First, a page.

Alexis Dominguez MD is a highly skilled OB/GYN who is currently practicing in Miami, Florida, in the office of Cardella Obstetrics, Gynecology, and Uro-gynecology. He received his medical training at the Universidad de Ciencias Medicas in San Jose, Costa Rica, and did his residency in Obstetrics and Gynecology at the University of Miami and Jackson Memorial Hospital.
“I enjoy practicing and serving the community that I grew up in,” he says. “I am committed to providing compassionate patient care to all of my patients.”
Alexis Dominguez MD
Alexis Dominguez MD is trained in Minimally Invasive Surgery and in the da Vinci Robotics System, an advanced surgical technology. He also provides his patients with high and low-risk obstetric care. As a highly trained OB/GYN, he knows that there are many factors that can influence a woman’s pregnancy and lead to conditions that could be a threat to its successful outcome.
Existing health conditions such as high blood pressure are one of those factors. Many women who have high blood pressure are still able to have healthy pregnancies and healthy children, provided it is properly managed. Uncontrolled high blood pressure, however, can lead to kidney damage and increases the risk of a baby with a low birth weight.
A disorder called polycystic ovary syndrome can interfere with a woman’s ability to become pregnant. Diabetes can also be an issue. It is important, says Alexis Dominguez MD, for women to properly manage their diabetes when they’re pregnant, because it can contribute to birth defects. Other low-risk obstetric care issues include autoimmune diseases like lupus or multiple sclerosis, which can lead to preterm birth and stillbirth.
Alexis Dominguez MD urges all women who are pregnant or may become pregnant, and have any of these conditions, to stay in regular consultation with their doctors.
Alexis Dominguez MD is a Miami OB/GYN who received training in Minimally Invasive Surgery and the da Vinci Robotic System. He attended medical school in Costa Rica and in the United States.
Using the da Vinci Surgical System, says Alexis Dominguez MD, he is able to operate on a patient by making several small incisions, instead of open surgery. The da Vinci System features instruments that can bend and rotate like the human wrist, although with much greater range and flexibility. There is a 3-D, high definition vision system incorporated into the system, so that the surgeon operating it has greatly enhanced vision and control.
Alexis Dominguez MD
Alexis Dominguez MD says this is all a huge step forward in the discipline. “With the advent of robotic surgery – and not just robotic, but minimally invasive surgery as a whole – I think in our specialty we are offering the patient a less invasive form of obtaining procedures that are commonly performed now – days with, if not better results, then equal results to what the standard of care is, with added benefits, such as less pain, less days in the hospital.”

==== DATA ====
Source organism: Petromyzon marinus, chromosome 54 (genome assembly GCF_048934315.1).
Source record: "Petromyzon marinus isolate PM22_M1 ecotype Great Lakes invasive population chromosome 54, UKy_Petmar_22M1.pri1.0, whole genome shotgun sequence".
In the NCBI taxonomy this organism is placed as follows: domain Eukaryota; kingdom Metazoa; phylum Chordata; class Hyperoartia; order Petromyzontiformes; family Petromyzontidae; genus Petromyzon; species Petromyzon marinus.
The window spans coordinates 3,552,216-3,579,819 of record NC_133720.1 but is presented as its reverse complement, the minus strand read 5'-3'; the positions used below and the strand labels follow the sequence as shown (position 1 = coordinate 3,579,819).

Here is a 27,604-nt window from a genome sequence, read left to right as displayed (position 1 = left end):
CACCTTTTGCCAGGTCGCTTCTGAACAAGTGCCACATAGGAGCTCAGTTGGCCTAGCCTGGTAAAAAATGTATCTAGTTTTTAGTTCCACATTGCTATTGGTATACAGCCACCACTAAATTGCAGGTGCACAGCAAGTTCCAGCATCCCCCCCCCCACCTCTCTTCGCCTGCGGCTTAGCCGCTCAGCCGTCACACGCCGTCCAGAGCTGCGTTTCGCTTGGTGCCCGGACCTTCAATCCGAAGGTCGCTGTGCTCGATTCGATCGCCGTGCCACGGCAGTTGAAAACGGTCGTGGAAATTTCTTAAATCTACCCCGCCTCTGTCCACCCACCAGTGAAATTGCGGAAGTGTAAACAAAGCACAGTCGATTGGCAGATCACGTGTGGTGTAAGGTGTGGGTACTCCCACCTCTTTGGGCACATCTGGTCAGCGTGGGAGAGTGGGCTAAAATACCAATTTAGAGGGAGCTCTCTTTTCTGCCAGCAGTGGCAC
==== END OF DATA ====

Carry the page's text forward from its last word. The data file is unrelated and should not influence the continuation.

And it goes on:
He adds that some patients are skeptical of robotic surgery because it seems that the surgeon is not in total control of the procedure. But nothing, he explains, could be further from the truth. He says when he is using the da Vinci Robotic System he is in complete control of the surgery. The da Vinci system has been used successfully an estimated 1.5 million times in surgeries around the world, in a variety of different types of operations.
Alexis Dominguez MD is an Obstetrician and Gynecologist who practices medicine at the offices of Anthony Cardella, MD, in Miami, Florida. He is specially trained in Minimally Invasive Surgery and the Da Vinci Robotic System, which is designed to leave patients with minimal scarring and allow for faster recovery times.
He has performed numerous surgeries with the Da Vinci Robotic System, in particular hysterectomies, which he defines as the removal of the uterus. “The surgery is performed robotically,” says Alexis Dominguez MD. “We enter the abdomen with a trocar, which is essentially a sheath, which allows us to place the instruments, via the trocars. We use one trocar in the umbilical site, and then some accessory points about the area. It helps us triangulate a visual field, so that we’re able to see everything in 3-D. We have a better visualization of the procedure; of the actual anatomy around the area. A better visualization of the pelvis, and the structures that are within the pelvis.”
The recovery time for a hysterectomy performed robotically is usually about four to six weeks, says Alexis Dominguez MD. That is about the same, or sometimes a little faster, than hysterectomies that are not performed with minimally invasive surgery.
Minimally invasive surgery is becoming more common, as Alexis Dominguez MD knows, and he says this is a good thing. Not all types of surgeries, however, can be done with minimally invasive surgery techniques, such as the removal of cancerous tumors, which are usually best treated through conventional open surgery.